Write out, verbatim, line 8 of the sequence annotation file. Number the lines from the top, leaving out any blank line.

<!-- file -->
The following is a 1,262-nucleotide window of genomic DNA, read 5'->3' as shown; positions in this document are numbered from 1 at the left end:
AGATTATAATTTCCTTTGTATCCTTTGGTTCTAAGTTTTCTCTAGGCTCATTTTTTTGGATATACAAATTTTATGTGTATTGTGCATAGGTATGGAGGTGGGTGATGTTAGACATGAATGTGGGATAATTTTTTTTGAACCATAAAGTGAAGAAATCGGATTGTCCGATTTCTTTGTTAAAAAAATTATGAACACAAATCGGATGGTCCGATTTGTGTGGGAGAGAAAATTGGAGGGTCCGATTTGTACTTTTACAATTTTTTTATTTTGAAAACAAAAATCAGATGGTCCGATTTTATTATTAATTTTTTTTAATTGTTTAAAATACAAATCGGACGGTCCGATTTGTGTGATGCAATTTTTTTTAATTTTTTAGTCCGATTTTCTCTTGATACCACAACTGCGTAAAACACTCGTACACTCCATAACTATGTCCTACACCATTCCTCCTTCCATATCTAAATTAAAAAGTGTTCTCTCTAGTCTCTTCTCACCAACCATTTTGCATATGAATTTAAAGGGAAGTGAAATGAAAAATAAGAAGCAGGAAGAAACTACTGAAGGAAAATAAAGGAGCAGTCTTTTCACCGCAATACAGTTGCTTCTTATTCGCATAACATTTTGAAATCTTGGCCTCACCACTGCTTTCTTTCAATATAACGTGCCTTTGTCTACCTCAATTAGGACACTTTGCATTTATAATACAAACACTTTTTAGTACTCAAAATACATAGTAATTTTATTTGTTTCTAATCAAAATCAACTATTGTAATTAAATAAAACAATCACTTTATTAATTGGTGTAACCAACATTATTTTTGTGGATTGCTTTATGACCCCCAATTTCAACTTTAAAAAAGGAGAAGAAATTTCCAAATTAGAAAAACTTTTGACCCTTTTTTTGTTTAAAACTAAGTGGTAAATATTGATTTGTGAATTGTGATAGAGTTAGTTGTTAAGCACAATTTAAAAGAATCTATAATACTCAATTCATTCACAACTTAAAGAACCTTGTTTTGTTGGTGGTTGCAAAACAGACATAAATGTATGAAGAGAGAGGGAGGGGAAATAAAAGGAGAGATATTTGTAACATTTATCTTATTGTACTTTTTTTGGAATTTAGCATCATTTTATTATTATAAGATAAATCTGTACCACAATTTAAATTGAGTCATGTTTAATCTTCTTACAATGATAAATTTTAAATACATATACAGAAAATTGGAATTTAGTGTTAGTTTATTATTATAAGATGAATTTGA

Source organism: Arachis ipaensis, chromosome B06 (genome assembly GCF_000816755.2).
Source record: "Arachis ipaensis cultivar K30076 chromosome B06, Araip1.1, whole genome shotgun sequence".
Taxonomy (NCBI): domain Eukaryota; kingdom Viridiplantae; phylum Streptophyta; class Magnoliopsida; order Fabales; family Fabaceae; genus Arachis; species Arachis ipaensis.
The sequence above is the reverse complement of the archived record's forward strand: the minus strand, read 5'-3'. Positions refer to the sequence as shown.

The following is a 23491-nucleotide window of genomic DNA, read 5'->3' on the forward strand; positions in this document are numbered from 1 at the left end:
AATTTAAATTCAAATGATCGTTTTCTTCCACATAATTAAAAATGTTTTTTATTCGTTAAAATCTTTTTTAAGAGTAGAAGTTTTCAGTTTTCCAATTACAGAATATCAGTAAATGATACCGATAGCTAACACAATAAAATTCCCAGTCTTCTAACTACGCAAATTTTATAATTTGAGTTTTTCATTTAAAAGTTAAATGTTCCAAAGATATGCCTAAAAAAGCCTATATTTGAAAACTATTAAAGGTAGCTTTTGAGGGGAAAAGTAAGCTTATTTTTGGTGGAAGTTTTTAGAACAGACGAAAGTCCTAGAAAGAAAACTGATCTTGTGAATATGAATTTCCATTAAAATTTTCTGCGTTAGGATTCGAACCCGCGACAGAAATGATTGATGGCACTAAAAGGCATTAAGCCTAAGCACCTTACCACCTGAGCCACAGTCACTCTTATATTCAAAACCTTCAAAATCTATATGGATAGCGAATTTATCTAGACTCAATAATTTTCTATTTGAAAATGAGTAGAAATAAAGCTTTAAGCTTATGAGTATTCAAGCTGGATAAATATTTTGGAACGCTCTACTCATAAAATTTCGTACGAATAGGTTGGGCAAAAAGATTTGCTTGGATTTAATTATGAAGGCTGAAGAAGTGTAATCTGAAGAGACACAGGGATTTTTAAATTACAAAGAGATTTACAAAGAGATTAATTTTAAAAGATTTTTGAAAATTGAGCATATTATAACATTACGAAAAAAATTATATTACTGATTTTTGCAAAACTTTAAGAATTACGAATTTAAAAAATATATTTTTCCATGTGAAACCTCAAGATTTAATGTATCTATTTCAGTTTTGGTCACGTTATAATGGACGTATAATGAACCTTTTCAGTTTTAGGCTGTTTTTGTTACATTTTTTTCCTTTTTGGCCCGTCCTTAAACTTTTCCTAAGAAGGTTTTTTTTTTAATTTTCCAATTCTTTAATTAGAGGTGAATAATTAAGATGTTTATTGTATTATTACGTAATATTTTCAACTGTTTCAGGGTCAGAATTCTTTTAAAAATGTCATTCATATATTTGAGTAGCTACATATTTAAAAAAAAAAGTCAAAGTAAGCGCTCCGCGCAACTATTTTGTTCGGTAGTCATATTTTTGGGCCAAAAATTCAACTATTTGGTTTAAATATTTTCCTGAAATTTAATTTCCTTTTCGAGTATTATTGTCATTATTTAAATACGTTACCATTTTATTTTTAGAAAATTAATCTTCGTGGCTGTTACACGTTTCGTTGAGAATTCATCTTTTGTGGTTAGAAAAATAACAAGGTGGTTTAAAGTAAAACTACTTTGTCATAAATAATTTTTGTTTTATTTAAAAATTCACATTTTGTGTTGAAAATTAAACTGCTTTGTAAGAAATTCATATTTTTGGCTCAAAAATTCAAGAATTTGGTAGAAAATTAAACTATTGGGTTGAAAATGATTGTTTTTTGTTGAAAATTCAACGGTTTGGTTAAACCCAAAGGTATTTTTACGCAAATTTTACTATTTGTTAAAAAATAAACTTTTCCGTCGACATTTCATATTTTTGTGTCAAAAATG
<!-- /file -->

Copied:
AATTTAAATTCAAATGATCGTTTTCTTCCACATAATTAAAAATGTTTTTTATTCGTTAAAATCTTTTTTAAGAGTAGAAGTTTTCAGTTTTCCAATTACAGAATATCAGTAAATGATACCGATAGCTAACACAATAAAATTCCCAGTCTTCTAACTACGCAAATTTTATAATTTGAGTTTTTCATTTAAAAGTTAAATGTTCCAAAGATATGCCTAAAAAAGCCTATATTTGAAAACTATTAAAGGTAGCTTTTGAGGGGAAAAGTAAGCTTATTTTTGGTGGAAGTTTTTAGAACAGACGAAAGTCCTAGAAAGAAAACTGATCTTGTGAATATGAATTTCCATTAAAATTTTCTGCGTTAGGATTCGAACCCGCGACAGAAATGATTGATGGCACTAAAAGGCATTAAGCCTAAGCACCTTACCACCTGAGCCACAGTCACTCTTATATTCAAAACCTTCAAAATCTATATGGATAGCGAATTTATCTAGACTCAATAATTTTCTATTTGAAAATGAGTAGAAATAAAGCTTTAAGCTTATGAGTATTCAAGCTGGATAAATATTTTGGAACGCTCTACTCATAAAATTTCGTACGAATAGGTTGGGCAAAAAGATTTGCTTGGATTTAATTATGAAGGCTGAAGAAGTGTAATCTGAAGAGACACAGGGATTTTTAAATTACAAAGAGATTTACAAAGAGATTAATTTTAAAAGATTTTTGAAAATTGAGCATATTATAACATTACGAAAAAAATTATATTACTGATTTTTGCAAAACTTTAAGAATTACGAATTTAAAAAATATATTTTTCCATGTGAAACCTCAAGATTTAATGTATCTATTTCAGTTTTGGTCACGTTATAATGGACGTATAATGAACCTTTTCAGTTTTAGGCTGTTTTTGTTACATTTTTTTCCTTTTTGGCCCGTCCTTAAACTTTTCCTAAGAAGGTTTTTTTTTTAATTTTCCAATTCTTTAATTAGAGGTGAATAATTAAGATGTTTATTGTATTATTACGTAATATTTTCAACTGTTTCAGGGTCAGAATTCTTTTAAAAATGTCATTCATATATTTGAGTAGCTACATATTTAAAAAAAAAAGTCAAAGTAAGCGCTCCGCGCAACTATTTTGTTCGGTAGTCATATTTTTGGGCCAAAAATTCAACTATTTGGTTTAAATATTTTCCTGAAATTTAATTTCCTTTTCGAGTATTATTGTCATTATTTAAATACGTTACCATTTTATTTTTAGAAAATTAATCTTCGTGGCTGTTACACGTTTCGTTGAGAATTCATCTTTTGTGGTTAGAAAAATAACAAGGTGGTTTAAAGTAAAACTACTTTGTCATAAATAATTTTTGTTTTATTTAAAAATTCACATTTTGTGTTGAAAATTAAACTGCTTTGTAAGAAATTCATATTTTTGGCTCAAAAATTCAAGAATTTGGTAGAAAATTAAACTATTGGGTTGAAAATGATTGTTTTTTGTTGAAAATTCAACGGTTTGGTTAAACCCAAAGGTATTTTTACGCAAATTTTACTATTTGTTAAAAAATAAACTTTTCCGTCGACATTTCATATTTTTGTGTCAAAAATG